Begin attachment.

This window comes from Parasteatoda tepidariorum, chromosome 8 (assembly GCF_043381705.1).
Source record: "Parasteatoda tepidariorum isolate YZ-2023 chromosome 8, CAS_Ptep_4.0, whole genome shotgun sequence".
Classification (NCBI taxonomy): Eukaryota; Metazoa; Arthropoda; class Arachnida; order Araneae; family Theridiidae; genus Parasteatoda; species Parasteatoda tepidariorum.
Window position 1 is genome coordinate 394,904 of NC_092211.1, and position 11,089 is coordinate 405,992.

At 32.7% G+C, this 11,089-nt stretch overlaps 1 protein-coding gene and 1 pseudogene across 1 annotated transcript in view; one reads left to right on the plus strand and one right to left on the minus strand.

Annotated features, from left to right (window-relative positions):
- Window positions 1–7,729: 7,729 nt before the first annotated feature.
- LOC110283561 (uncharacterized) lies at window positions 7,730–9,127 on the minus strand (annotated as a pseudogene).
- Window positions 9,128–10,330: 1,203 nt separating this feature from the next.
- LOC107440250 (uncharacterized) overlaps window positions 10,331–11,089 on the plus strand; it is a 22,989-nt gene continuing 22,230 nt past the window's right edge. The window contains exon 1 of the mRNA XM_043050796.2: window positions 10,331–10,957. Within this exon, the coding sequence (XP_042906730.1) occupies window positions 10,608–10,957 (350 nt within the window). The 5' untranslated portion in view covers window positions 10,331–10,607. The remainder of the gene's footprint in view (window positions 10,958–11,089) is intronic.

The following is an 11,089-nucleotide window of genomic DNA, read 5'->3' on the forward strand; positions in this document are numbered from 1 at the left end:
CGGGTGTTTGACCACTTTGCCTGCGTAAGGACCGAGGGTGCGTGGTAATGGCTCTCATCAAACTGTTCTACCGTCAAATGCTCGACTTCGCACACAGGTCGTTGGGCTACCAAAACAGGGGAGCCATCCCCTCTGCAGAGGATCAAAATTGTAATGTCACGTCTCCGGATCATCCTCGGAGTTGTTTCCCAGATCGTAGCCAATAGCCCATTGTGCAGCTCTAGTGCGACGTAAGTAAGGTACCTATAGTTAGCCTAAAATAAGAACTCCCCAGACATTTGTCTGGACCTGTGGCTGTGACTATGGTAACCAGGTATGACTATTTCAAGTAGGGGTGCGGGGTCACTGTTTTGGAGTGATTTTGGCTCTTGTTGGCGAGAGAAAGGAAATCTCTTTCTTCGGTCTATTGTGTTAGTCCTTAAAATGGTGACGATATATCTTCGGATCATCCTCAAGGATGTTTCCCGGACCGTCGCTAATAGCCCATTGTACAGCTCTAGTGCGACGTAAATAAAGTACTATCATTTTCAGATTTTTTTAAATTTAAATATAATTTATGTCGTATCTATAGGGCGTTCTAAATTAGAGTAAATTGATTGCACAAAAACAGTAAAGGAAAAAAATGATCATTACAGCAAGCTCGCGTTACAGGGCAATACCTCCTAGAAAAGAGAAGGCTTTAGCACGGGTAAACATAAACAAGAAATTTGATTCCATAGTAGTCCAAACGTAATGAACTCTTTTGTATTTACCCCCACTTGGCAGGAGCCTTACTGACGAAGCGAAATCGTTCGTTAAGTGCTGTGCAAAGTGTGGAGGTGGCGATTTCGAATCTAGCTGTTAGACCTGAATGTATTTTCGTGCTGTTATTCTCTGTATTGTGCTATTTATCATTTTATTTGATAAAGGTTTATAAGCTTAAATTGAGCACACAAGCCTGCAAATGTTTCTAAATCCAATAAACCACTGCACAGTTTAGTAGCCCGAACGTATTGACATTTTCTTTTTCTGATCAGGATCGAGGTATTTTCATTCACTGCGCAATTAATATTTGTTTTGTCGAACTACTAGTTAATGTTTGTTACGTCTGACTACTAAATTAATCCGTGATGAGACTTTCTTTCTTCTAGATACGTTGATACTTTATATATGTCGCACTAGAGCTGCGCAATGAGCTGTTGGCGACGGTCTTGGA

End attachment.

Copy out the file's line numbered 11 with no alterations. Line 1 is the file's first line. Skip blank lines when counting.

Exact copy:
The following is an 11,089-nucleotide window of genomic DNA, read 5'->3' on the forward strand; positions in this document are numbered from 1 at the left end: